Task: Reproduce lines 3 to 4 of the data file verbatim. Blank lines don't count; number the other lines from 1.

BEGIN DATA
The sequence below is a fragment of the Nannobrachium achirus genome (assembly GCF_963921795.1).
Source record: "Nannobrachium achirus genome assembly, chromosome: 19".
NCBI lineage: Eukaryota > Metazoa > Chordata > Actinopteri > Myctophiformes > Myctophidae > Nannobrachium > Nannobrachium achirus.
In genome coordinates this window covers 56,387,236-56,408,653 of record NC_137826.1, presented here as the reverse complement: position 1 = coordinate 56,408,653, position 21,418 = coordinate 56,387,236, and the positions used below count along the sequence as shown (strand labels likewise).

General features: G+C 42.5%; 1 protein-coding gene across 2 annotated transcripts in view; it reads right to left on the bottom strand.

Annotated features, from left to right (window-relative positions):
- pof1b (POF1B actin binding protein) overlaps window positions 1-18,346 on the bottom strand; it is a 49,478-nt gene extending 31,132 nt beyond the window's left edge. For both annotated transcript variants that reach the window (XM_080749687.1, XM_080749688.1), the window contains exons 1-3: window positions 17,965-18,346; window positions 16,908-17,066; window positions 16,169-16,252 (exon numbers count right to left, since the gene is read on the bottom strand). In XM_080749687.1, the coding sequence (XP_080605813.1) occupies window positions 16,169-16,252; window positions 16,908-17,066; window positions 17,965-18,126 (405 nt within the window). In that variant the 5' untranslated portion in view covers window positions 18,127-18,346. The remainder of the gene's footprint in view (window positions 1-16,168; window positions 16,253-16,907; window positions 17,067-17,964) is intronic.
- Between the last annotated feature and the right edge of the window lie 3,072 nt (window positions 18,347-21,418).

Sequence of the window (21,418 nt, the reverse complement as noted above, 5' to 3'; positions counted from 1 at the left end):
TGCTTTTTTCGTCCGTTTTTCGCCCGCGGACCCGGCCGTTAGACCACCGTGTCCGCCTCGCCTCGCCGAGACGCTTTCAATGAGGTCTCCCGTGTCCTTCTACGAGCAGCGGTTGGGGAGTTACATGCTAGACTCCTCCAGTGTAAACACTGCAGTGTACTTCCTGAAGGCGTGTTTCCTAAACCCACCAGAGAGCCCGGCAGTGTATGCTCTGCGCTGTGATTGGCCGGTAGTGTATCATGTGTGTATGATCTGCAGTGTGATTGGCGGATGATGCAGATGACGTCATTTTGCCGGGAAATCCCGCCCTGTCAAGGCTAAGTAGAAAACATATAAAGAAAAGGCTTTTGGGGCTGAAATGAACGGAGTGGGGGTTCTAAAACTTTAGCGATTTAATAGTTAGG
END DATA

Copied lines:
NCBI lineage: Eukaryota > Metazoa > Chordata > Actinopteri > Myctophiformes > Myctophidae > Nannobrachium > Nannobrachium achirus.
In genome coordinates this window covers 56,387,236-56,408,653 of record NC_137826.1, presented here as the reverse complement: position 1 = coordinate 56,408,653, position 21,418 = coordinate 56,387,236, and the positions used below count along the sequence as shown (strand labels likewise).